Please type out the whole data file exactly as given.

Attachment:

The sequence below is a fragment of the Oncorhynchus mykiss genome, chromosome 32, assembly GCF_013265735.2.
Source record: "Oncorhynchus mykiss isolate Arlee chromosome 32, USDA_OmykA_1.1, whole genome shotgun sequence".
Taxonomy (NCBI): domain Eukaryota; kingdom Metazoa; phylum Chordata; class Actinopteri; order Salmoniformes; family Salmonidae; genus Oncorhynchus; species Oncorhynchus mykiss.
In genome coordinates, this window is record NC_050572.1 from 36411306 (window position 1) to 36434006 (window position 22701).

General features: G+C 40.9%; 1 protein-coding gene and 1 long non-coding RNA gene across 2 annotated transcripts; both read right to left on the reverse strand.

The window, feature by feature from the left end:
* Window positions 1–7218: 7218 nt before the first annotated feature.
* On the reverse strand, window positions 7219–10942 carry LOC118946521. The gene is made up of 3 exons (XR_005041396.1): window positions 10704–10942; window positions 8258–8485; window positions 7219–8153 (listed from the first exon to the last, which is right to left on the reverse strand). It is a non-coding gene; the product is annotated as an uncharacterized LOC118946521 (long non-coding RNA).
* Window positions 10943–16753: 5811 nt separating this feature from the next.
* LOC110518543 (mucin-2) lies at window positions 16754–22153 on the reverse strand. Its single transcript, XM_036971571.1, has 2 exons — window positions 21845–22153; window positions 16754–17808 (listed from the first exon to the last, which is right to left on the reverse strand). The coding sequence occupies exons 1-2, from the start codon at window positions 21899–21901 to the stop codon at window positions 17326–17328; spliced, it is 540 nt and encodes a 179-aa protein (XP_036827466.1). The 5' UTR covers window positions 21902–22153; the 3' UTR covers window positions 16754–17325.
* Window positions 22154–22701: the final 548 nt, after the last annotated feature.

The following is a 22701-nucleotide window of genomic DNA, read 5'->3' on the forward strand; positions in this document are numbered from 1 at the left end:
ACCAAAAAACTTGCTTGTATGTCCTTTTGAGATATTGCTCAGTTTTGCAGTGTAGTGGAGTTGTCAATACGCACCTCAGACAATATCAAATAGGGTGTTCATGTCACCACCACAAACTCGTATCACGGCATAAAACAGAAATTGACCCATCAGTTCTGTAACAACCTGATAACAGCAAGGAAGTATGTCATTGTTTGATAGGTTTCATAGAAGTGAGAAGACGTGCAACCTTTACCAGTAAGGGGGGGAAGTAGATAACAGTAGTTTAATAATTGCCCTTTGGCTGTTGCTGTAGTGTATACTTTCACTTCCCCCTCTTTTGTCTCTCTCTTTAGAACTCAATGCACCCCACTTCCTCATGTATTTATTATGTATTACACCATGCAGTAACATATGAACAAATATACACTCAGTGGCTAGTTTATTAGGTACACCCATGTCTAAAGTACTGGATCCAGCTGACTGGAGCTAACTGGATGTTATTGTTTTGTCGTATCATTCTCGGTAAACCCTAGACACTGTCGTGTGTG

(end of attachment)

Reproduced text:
The sequence below is a fragment of the Oncorhynchus mykiss genome, chromosome 32, assembly GCF_013265735.2.
Source record: "Oncorhynchus mykiss isolate Arlee chromosome 32, USDA_OmykA_1.1, whole genome shotgun sequence".
Taxonomy (NCBI): domain Eukaryota; kingdom Metazoa; phylum Chordata; class Actinopteri; order Salmoniformes; family Salmonidae; genus Oncorhynchus; species Oncorhynchus mykiss.
In genome coordinates, this window is record NC_050572.1 from 36411306 (window position 1) to 36434006 (window position 22701).

General features: G+C 40.9%; 1 protein-coding gene and 1 long non-coding RNA gene across 2 annotated transcripts; both read right to left on the reverse strand.

The window, feature by feature from the left end:
* Window positions 1–7218: 7218 nt before the first annotated feature.
* On the reverse strand, window positions 7219–10942 carry LOC118946521. The gene is made up of 3 exons (XR_005041396.1): window positions 10704–10942; window positions 8258–8485; window positions 7219–8153 (listed from the first exon to the last, which is right to left on the reverse strand). It is a non-coding gene; the product is annotated as an uncharacterized LOC118946521 (long non-coding RNA).
* Window positions 10943–16753: 5811 nt separating this feature from the next.
* LOC110518543 (mucin-2) lies at window positions 16754–22153 on the reverse strand. Its single transcript, XM_036971571.1, has 2 exons — window positions 21845–22153; window positions 16754–17808 (listed from the first exon to the last, which is right to left on the reverse strand). The coding sequence occupies exons 1-2, from the start codon at window positions 21899–21901 to the stop codon at window positions 17326–17328; spliced, it is 540 nt and encodes a 179-aa protein (XP_036827466.1). The 5' UTR covers window positions 21902–22153; the 3' UTR covers window positions 16754–17325.
* Window positions 22154–22701: the final 548 nt, after the last annotated feature.

The following is a 22701-nucleotide window of genomic DNA, read 5'->3' on the forward strand; positions in this document are numbered from 1 at the left end:
ACCAAAAAACTTGCTTGTATGTCCTTTTGAGATATTGCTCAGTTTTGCAGTGTAGTGGAGTTGTCAATACGCACCTCAGACAATATCAAATAGGGTGTTCATGTCACCACCACAAACTCGTATCACGGCATAAAACAGAAATTGACCCATCAGTTCTGTAACAACCTGATAACAGCAAGGAAGTATGTCATTGTTTGATAGGTTTCATAGAAGTGAGAAGACGTGCAACCTTTACCAGTAAGGGGGGGAAGTAGATAACAGTAGTTTAATAATTGCCCTTTGGCTGTTGCTGTAGTGTATACTTTCACTTCCCCCTCTTTTGTCTCTCTCTTTAGAACTCAATGCACCCCACTTCCTCATGTATTTATTATGTATTACACCATGCAGTAACATATGAACAAATATACACTCAGTGGCTAGTTTATTAGGTACACCCATGTCTAAAGTACTGGATCCAGCTGACTGGAGCTAACTGGATGTTATTGTTTTGTCGTATCATTCTCGGTAAACCCTAGACACTGTCGTGTGTG